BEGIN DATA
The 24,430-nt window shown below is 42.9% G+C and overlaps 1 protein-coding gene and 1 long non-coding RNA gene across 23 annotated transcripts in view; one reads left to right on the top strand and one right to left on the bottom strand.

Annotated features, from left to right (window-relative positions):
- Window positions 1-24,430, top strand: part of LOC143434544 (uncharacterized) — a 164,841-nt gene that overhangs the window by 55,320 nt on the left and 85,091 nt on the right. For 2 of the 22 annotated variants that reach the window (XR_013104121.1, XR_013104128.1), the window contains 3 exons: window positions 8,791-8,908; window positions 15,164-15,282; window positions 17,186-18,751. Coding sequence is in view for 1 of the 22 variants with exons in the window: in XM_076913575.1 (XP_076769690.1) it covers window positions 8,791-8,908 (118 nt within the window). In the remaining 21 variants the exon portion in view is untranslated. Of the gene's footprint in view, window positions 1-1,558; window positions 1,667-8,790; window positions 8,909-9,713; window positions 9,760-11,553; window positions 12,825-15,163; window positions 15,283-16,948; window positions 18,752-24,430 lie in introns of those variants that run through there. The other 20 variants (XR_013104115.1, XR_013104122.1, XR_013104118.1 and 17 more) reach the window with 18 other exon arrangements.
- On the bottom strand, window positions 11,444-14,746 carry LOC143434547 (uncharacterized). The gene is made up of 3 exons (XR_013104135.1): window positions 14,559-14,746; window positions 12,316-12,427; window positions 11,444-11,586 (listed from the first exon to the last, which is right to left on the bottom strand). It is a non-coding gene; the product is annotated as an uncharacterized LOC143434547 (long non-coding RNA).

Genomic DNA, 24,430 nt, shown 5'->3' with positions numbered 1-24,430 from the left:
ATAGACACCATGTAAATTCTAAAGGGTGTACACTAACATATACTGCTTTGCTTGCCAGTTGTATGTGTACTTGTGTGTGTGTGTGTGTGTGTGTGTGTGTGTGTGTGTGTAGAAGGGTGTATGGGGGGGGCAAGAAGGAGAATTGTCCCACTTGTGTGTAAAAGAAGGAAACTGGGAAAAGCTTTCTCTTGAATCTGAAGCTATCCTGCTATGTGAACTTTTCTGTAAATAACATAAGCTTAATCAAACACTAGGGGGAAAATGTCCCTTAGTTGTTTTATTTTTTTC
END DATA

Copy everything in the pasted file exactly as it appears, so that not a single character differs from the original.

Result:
The 24,430-nt window shown below is 42.9% G+C and overlaps 1 protein-coding gene and 1 long non-coding RNA gene across 23 annotated transcripts in view; one reads left to right on the top strand and one right to left on the bottom strand.

Annotated features, from left to right (window-relative positions):
- Window positions 1-24,430, top strand: part of LOC143434544 (uncharacterized) — a 164,841-nt gene that overhangs the window by 55,320 nt on the left and 85,091 nt on the right. For 2 of the 22 annotated variants that reach the window (XR_013104121.1, XR_013104128.1), the window contains 3 exons: window positions 8,791-8,908; window positions 15,164-15,282; window positions 17,186-18,751. Coding sequence is in view for 1 of the 22 variants with exons in the window: in XM_076913575.1 (XP_076769690.1) it covers window positions 8,791-8,908 (118 nt within the window). In the remaining 21 variants the exon portion in view is untranslated. Of the gene's footprint in view, window positions 1-1,558; window positions 1,667-8,790; window positions 8,909-9,713; window positions 9,760-11,553; window positions 12,825-15,163; window positions 15,283-16,948; window positions 18,752-24,430 lie in introns of those variants that run through there. The other 20 variants (XR_013104115.1, XR_013104122.1, XR_013104118.1 and 17 more) reach the window with 18 other exon arrangements.
- On the bottom strand, window positions 11,444-14,746 carry LOC143434547 (uncharacterized). The gene is made up of 3 exons (XR_013104135.1): window positions 14,559-14,746; window positions 12,316-12,427; window positions 11,444-11,586 (listed from the first exon to the last, which is right to left on the bottom strand). It is a non-coding gene; the product is annotated as an uncharacterized LOC143434547 (long non-coding RNA).

Genomic DNA, 24,430 nt, shown 5'->3' with positions numbered 1-24,430 from the left:
ATAGACACCATGTAAATTCTAAAGGGTGTACACTAACATATACTGCTTTGCTTGCCAGTTGTATGTGTACTTGTGTGTGTGTGTGTGTGTGTGTGTGTGTGTGTGTGTGTAGAAGGGTGTATGGGGGGGGCAAGAAGGAGAATTGTCCCACTTGTGTGTAAAAGAAGGAAACTGGGAAAAGCTTTCTCTTGAATCTGAAGCTATCCTGCTATGTGAACTTTTCTGTAAATAACATAAGCTTAATCAAACACTAGGGGGAAAATGTCCCTTAGTTGTTTTATTTTTTTC